Coastal boom, inflation: Six French property trends from notaire data

Accurate data from the final three months of 2021 shows several trends - we pull out the main points including the wide-scale rise in property prices

2021 was a record year for property sales in France. 2022 is shaping up to be another strong year, but inflation and living expenses could impact that
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Notaires de France has published the final property figures for 2021, after what was a record year for the market in terms of sales.

It came on the back of a stunted 2020, when sales fell due to the coronavirus pandemic. That created pent-up demand, and also saw many projects pushed back, adding to the high number of sales last year.

The total number of sales over a 12-month period reached a peak in August 2021, with 1,212,000 transactions – this only includes ‘non-new properties’, meaning those more than two years old.

By January, this figure had fallen to 1,177,000 (over the previous 12 months).

The notaires’ report also shows that the median price of non-new properties around the country rose by 7.2% over the course of the year. The rise was highest for houses, with the median price rising by 9.1%, compared to 4.6% for flats.

This data is the fullest available as it takes into account all property sales and pre-sales that occur in France rather than data from individual estate agents.

It takes several months to compile, hence why the latest one showing last year’s fourth quarter has only recently been published.

You can read more about house price changes over 2021 in our article here, which includes maps and tables: French house prices rose by up to 19% in 2021: How did your area do?

Here, we pick out six key points from the report on France’s property market over 2021.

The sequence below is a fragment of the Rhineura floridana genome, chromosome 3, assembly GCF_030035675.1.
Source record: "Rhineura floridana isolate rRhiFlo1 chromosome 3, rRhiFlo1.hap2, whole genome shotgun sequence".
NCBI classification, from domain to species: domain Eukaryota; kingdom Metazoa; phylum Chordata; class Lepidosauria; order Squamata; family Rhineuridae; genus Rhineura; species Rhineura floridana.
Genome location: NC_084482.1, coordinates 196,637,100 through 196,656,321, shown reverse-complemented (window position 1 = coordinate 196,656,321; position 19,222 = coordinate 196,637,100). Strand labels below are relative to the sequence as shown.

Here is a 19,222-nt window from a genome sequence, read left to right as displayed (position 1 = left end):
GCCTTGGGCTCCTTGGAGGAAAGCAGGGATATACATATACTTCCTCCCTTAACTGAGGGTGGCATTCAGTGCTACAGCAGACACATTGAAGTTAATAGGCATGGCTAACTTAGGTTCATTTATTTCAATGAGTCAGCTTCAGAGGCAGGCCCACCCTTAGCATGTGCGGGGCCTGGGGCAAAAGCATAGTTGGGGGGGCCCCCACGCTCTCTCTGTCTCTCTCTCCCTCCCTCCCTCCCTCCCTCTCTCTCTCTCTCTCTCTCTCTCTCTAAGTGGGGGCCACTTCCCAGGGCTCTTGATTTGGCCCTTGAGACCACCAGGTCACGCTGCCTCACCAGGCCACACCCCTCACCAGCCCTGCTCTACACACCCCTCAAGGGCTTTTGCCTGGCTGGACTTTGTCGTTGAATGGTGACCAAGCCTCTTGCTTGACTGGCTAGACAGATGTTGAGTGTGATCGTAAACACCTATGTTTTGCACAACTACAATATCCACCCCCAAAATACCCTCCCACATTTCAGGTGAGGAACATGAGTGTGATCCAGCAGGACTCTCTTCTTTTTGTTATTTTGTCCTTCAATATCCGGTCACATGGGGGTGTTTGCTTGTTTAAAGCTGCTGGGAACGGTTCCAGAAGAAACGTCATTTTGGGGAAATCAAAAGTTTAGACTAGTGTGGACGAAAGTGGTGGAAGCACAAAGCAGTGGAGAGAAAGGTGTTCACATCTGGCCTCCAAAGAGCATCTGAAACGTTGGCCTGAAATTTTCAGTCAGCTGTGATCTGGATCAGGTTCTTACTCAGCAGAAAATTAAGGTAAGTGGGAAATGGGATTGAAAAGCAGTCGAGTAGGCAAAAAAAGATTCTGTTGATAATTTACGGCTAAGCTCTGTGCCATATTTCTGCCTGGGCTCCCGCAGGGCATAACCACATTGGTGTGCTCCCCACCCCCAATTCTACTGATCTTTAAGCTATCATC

House and flat prices up almost everywhere

As mentioned above, property prices increased almost everywhere in France over 2021. This is down to high demand.

Our table below shows how the median price of houses and flats evolved over 2021.

Inflation could affect property market

2021 was a record year for sales and demand for property is high in France but the report says that this may change as inflation continues to rise.

Inflation rates reached 4.8% year-on-year in April, which the report says could “alter demand” and “reduce the number of sales”.

It mentions the fact that it may affect potential buyers’ living expenses, a factor that is taken into account by banks when deciding whether to accept mortgage applications.

Higher rate of mortgage refusals, banks more demanding

On that note, the report also says that there has been an increase in mortgage refusals in the past year with banks “appearing to be more demanding”.

A new law came into effect at the beginning of this year that requires people taking out mortgages to not have a monthly debt ratio of more than 35%. This means their expenditure, including the monthly mortgage repayment and any other loans, cannot be more than 35% of their income.

The notaires’ report suggests this law could be having an effect on mortgage approval rates.

Additionally, a separate report carried out by mortgage broker Vousfinancer found borrowers who have an indebtedness level of under 35% are still being refused loans because of the distance between their work and their prospective home.